After Darwin's death in 1991, Jean stayed in her own home but increasingly relied on the Colemans for help in her daily activities. She also relied on her son, Frenise Rachon Fulton (who went by the nickname Scrappy). But Scrappy did not live in Iowa and generally allowed the Colemans to handle Jean's affairs.

         Starting in 2009, family members noticed changes in Jean. She spoke with long pauses, repeated herself, carried on "bizarre" and rambling conversations, and had memory lapses. She had always been slim and petite but seemed to have lost weight. Although family members discussed Jean's decline and tried to get in touch with Scrappy, they took no additional steps to address their concerns until years later.

         In summer 2011, Jean met with attorney Matthew Hayek to discuss financial matters she had neglected, including unpaid taxes. Hayek knew Jean "had an array of financial holdings . . . and was in need of some help consolidating them and handling them." Hayek connected Jean with an accountant and tax preparer, as well as elder services. With Hayek's assistance, Jean executed documents granting powers of attorney to Scrappy and Clarence Skog, a close friend-who provided her financial services. Hayek also helped Jean execute a living will and granted durable medical power of attorney to Scrappy.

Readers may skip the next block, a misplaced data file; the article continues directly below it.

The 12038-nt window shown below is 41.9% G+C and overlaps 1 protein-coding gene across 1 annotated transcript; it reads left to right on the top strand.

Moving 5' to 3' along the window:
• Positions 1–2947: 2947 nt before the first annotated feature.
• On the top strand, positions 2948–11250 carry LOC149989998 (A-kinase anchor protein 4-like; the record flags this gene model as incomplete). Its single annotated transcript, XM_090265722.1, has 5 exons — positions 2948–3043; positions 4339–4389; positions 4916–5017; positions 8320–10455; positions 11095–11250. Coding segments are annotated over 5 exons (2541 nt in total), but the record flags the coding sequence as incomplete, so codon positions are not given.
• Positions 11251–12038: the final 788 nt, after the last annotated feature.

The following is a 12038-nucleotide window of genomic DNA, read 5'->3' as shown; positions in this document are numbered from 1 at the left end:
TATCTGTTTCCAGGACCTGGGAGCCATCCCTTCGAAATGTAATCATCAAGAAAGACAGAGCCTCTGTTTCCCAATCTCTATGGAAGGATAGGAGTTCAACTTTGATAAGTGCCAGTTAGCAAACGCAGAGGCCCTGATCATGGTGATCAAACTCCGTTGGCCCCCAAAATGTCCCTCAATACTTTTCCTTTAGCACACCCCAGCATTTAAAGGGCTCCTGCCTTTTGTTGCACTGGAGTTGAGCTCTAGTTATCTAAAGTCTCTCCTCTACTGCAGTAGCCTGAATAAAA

Jean's situation shifted two years later when Scrappy died. Jean's sister, Frances, and niece Kimberly were the only members of Jean's family to attend the funeral in October 2013. When they arrived in Iowa City, Frances and Kimberly felt Jean "did not seem to understand the gravity of the situation." Uncharacteristically, Jean's hair and clothing were dirty, and her house was unsanitary and in disarray with unopened mail piled in boxes. The family tried to discuss the situation with the Colemans. But the Colemans said the power of attorney was handling her care. The family could not determine who held Jean's powers of attorney.

         A month after Scrappy's funeral, Jean once again met with Hayek to discuss her estate planning. Hayek helped her execute a will; a durable medical power of attorney, designating the Colemans; and a durable general power of attorney, designating Hills Bank. When Jean met with Hayek on November 14 to sign the documents, the attorney was aware of her declining cognitive abilities and asked his staff serving as witnesses to be "very watchful" for potential capacity issues. Seeing none, Hayek went through the documents with Jean that he drafted based on her consistent instructions and helped her execute them.

         In 2014, Jean received a diagnosis of dementia. When she was no longer able to live in her own home, the Colemans helped her move into a retirement community with a memory-care unit. The facility's director described Jean as an active member of the community-doing floral arrangements, baking ...